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The New York Times
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by The Editors
Face the Nation
Albright on spies and kids, Ickes counterspins
Guest one: Madeleine Albright. Bob Schieffer asked Albright about the warning to Americans traveling abroad of possible terrorist actions against U.S. citizens. Schieffer: "This one seems a bit more ominous." Albright encouraged vigilance and recommended viewers check for updates on their web sites. Schieffer asked if sama bin Laden was a specific problem, and Albright hinted that more than one group might be up to no good.
Gloria Borger asked about very optimistic signs that Israel and Syria can reach a peace accord. Not much later, Schieffer asked Albright to elaborate about her comment that this was an 'amazing' opportunity. Albright was trying not to sound overly optimistic and would not answer questions that were "premature' -- but it was clear that she is extremely encouraged by developments.
Talk turned to the arrest of a Russian woman on spying charges and the discovery of a snooping device in a conference room. Albright said it was a quite serious incident -- as she tried to downplay it. Schieffer asked if this was indicative of Russia stepping up espionage, and Albright characterized it as an ongoing problem. Gloria asked if there was a mole in the State Department -- and Albright avoided answering for the obvious reasons. Did serious security leaks come out of that room? Albright essentially said no.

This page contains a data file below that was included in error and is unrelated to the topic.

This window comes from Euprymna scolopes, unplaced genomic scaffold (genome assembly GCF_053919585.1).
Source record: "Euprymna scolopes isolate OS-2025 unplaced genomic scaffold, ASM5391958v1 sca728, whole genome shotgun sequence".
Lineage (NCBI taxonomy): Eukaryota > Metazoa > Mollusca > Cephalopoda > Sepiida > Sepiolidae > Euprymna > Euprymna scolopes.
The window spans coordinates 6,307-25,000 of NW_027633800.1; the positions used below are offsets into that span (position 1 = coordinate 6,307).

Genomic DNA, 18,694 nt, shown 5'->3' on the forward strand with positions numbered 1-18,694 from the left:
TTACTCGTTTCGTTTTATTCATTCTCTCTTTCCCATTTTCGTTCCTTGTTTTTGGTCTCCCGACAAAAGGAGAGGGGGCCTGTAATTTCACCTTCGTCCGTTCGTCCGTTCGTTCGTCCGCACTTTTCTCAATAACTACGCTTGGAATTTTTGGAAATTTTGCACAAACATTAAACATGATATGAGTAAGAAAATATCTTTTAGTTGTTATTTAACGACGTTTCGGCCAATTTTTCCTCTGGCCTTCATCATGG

Schieffer then brought up Elian Gonzalez -- wouldn't the father have some rights if he were an American citizen? Albright stuck to the "official" government position while emphasizing that "this is a little boy, not a political football," a comment she made twice.
Schieffer asked Albright about Russian President Yeltsin's somewhat bellicose rhetoric -- and Albright threw Yeltsin a bone by saying that Yeltsin was saying that Russia is relevant and needs to be recognized as a serious power. On the issue of Chechnya, Albright cited the complexity of the situation -- and reminded Gloria that Chechens had murdered Russians in a series of apartment house bombings as she also said that the U.S. is concerned about Chechen civilians.
Guest two: Harold Ickes, campaign advisor to Hillary Clinton. Schieffer asked about Hillary's statement that "don't ask, don't tell" and Ickes bashed Rudy Giuliani for not having declared. Gloria asked a silly question about whether Bill Clinton should campaign for Hillary if they differ on certain issues, and Schieffer asked Ickes if Hillary would march in the St. Patrick's Day parade -- and Ickes said she hopes to, if the parade is "inclusive" -- a hint that she may not unless a gay and lesbian Irish organization is allowed to march.
Talk then turned to the policy positions and differences between Rudy and Hillary. Schieffer then turned to a quote from Gail Sheehy's new book on Hillary that Ickes allegedly made, and Ickes officially joined a long list of interviewees who have said Sheehy misquoted them. Sheehy's book, Hillary's Choice, is, by the way, so chock-full of factual errors that it cannot be trusted -- for example, columnist Gene Lyons found eleven errors in a space of three paragraphs.
Schieffer twisted Ickes arm about getting Hillary on Face the Nation, which got a laugh out of Ickes. We hope she takes up Schieffer's offer.
Next: Beat the Prez
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